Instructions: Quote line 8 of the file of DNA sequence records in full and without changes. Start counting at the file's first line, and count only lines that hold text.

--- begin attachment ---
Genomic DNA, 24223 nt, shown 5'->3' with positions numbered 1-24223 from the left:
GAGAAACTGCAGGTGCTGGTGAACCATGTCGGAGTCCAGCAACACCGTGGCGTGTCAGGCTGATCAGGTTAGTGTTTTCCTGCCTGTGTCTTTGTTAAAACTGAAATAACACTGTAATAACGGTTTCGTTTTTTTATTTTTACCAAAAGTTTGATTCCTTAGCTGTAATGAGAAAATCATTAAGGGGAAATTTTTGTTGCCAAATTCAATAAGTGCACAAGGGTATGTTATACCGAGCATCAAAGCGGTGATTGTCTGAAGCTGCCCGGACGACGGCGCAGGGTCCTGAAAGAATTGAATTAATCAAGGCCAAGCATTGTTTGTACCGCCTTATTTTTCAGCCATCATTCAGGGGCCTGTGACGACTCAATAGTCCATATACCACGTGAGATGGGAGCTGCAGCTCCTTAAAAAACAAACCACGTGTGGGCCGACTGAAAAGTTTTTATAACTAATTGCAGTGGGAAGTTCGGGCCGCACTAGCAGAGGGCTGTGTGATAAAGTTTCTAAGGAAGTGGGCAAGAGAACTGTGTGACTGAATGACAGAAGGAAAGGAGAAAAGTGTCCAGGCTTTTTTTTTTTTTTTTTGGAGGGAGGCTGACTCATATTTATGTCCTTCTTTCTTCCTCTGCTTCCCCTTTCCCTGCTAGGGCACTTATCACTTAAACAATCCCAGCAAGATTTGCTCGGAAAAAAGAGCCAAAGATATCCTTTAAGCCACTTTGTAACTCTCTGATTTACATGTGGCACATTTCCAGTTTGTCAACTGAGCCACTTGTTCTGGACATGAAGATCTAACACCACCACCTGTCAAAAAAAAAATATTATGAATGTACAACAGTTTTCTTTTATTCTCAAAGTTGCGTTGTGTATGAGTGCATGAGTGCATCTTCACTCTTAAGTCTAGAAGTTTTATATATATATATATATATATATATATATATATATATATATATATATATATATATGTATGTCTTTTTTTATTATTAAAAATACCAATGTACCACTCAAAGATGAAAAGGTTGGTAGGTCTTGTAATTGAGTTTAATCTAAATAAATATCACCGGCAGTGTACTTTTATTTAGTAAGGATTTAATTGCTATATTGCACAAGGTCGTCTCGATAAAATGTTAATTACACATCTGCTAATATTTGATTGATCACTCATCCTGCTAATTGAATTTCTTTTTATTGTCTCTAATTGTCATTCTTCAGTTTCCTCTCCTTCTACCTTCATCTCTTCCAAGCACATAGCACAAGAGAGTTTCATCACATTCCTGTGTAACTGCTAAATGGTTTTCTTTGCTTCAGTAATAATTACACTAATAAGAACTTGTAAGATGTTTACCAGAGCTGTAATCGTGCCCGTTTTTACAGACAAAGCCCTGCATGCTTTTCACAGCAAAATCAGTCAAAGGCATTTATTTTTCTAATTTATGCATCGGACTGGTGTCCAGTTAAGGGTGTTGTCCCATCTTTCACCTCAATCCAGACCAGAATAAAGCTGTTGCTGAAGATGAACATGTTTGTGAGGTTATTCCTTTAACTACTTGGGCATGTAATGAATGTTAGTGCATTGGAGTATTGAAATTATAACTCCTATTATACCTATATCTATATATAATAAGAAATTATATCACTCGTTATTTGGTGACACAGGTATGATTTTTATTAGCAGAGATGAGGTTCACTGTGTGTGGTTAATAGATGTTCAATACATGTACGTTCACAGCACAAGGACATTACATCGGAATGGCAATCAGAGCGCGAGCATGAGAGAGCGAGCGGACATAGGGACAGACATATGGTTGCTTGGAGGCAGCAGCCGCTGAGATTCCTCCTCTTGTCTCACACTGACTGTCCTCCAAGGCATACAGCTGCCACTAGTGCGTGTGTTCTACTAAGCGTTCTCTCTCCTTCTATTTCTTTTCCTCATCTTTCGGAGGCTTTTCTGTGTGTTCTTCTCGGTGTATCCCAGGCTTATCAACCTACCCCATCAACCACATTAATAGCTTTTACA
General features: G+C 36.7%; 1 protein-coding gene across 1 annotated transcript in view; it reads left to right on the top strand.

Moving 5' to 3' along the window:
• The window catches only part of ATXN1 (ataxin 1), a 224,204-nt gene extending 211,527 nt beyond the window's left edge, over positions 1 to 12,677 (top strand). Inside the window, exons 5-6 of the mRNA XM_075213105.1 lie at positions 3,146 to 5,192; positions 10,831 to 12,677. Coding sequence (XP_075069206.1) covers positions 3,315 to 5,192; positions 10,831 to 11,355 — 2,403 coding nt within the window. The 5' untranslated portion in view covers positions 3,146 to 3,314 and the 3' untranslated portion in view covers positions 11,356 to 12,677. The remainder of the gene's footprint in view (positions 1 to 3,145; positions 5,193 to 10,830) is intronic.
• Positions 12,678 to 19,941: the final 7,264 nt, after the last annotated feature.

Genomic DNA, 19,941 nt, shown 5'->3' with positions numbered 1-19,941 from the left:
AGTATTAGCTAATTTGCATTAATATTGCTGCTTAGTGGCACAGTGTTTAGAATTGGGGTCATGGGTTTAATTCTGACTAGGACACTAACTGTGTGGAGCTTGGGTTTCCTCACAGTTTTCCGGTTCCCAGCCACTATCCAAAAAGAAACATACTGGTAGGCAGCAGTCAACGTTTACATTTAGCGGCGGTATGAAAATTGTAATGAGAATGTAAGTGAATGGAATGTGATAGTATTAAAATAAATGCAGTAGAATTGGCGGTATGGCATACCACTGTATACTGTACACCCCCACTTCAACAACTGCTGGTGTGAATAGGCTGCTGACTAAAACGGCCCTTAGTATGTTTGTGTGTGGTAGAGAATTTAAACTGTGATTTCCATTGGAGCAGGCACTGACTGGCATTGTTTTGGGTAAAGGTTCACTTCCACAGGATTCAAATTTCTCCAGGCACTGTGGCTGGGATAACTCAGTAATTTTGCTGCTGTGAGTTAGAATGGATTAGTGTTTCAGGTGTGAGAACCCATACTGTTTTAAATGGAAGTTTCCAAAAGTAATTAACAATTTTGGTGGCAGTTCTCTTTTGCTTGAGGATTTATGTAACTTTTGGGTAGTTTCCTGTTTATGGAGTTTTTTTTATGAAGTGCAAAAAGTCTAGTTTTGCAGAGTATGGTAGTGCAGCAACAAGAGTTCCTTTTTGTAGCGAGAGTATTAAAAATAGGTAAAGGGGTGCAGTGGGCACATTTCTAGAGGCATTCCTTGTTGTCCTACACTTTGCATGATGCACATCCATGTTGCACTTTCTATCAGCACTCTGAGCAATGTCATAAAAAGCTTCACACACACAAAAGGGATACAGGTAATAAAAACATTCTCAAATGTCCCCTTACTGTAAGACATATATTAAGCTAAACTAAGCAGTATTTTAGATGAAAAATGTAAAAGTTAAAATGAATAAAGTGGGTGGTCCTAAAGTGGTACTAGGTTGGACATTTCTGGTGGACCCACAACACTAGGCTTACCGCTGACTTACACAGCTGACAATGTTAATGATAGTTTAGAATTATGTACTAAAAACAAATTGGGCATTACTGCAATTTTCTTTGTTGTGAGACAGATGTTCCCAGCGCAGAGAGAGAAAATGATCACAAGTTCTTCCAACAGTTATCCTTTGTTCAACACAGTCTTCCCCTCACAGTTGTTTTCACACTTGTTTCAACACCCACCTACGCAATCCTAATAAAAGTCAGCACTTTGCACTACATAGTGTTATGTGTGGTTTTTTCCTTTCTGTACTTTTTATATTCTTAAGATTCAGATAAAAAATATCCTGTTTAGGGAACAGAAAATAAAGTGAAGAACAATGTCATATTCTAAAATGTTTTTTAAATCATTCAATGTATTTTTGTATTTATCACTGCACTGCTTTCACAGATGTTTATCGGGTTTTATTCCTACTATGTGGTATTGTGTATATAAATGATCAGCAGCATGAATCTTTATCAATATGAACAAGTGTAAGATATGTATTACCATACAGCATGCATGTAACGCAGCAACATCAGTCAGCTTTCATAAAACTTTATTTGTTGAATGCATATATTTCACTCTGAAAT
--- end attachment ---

AGTATTAGCTAATTTGCATTAATATTGCTGCTTAGTGGCACAGTGTTTAGAATTGGGGTCATGGGTTTAATTCTGACTAGGACACTAACTGTGTGGAGCTTGGGTTTCCTCACAGTTTTCCGGTTCCCAGCCACTATCCAAAAAGAAACATACTGGTAGGCAGCAGTCAACGTTTACATTTAGCGGCGGTATGAAAATTGTAATGAGAATGTAAGTGAATGGAATGTGATAGTATTAAAATAAATGCAGTAGAATTGGCGGTATGGCATACCACTGTATACTGTACACCCCCACTTCAACAACTGCTGGTGTGAATAGGCTGCTGACTAAAACGGCCCTTAGTATGTTTGTGTGTGGTAGAGAATTTAAACTGTGATTTCCATTGGAGCAGGCACTGACTGGCATTGTTTTGGGTAAAGGTTCACTTCCACAGGATTCAAATTTCTCCAGGCACTGTGGCTGGGATAACTCAGTAATTTTGCTGCTGTGAGTTAGAATGGATTAGTGTTTCAGGTGTGAGAACCCATACTGTTTTAAATGGAAGTTTCCAAAAGTAATTAACAATTTTGGTGGCAGTTCTCTTTTGCTTGAGGATTTATGTAACTTTTGGGTAGTTTCCTGTTTATGGAGTTTTTTTTATGAAGTGCAAAAAGTCTAGTTTTGCAGAGTATGGTAGTGCAGCAACAAGAGTTCCTTTTTGTAGCGAGAGTATTAAAAATAGGTAAAGGGGTGCAGTGGGCACATTTCTAGAGGCATTCCTTGTTGTCCTACACTTTGCATGATGCACATCCATGTTGCACTTTCTATCAGCACTCTGAGCAATGTCATAAAAAGCTTCACACACACAAAAGGGATACAGGTAATAAAAACATTCTCAAATGTCCCCTTACTGTAAGACATATATTAAGCTAAACTAAGCAGTATTTTAGATGAAAAATGTAAAAGTTAAAATGAATAAAGTGGGTGGTCCTAAAGTGGTACTAGGTTGGACATTTCTGGTGGACCCACAACACTAGGCTTACCGCTGACTTACACAGCTGACAATGTTAATGATAGTTTAGAATTATGTACTAAAAACAAATTGGGCATTACTGCAATTTTCTTTGTTGTGAGACAGATGTTCCCAGCGCAGAGAGAGAAAATGATCACAAGTTCTTCCAACAGTTATCCTTTGTTCAACACAGTCTTCCCCTCACAGTTGTTTTCACACTTGTTTCAACACCCACCTACGCAATCCTAATAAAAGTCAGCACTTTGCACTACATAGTGTTATGTGTGGTTTTTTCCTTTCTGTACTTTTTATATTCTTAAGATTCAGATAAAAAATATCCTGTTTAGGGAACAGAAAATAAAGTGAAGAACAATGTCATATTCTAAAATGTTTTTTAAATCATTCAATGTATTTTTGTATTTATCACTGCACTGCTTTCACAGATGTTTATCGGGTTTTATTCCTACTATGTGGTATTGTGTATATAAATGATCAGCAGCATGAATCTTTATCAATATGAACAAGTGTAAGATATGTATTACCATACAGCATGCATGTAACGCAGCAACATCAGTCAGCTTTCATAAAACTTTATTTGTTGAATGCATATATTTCACTCTGAAAT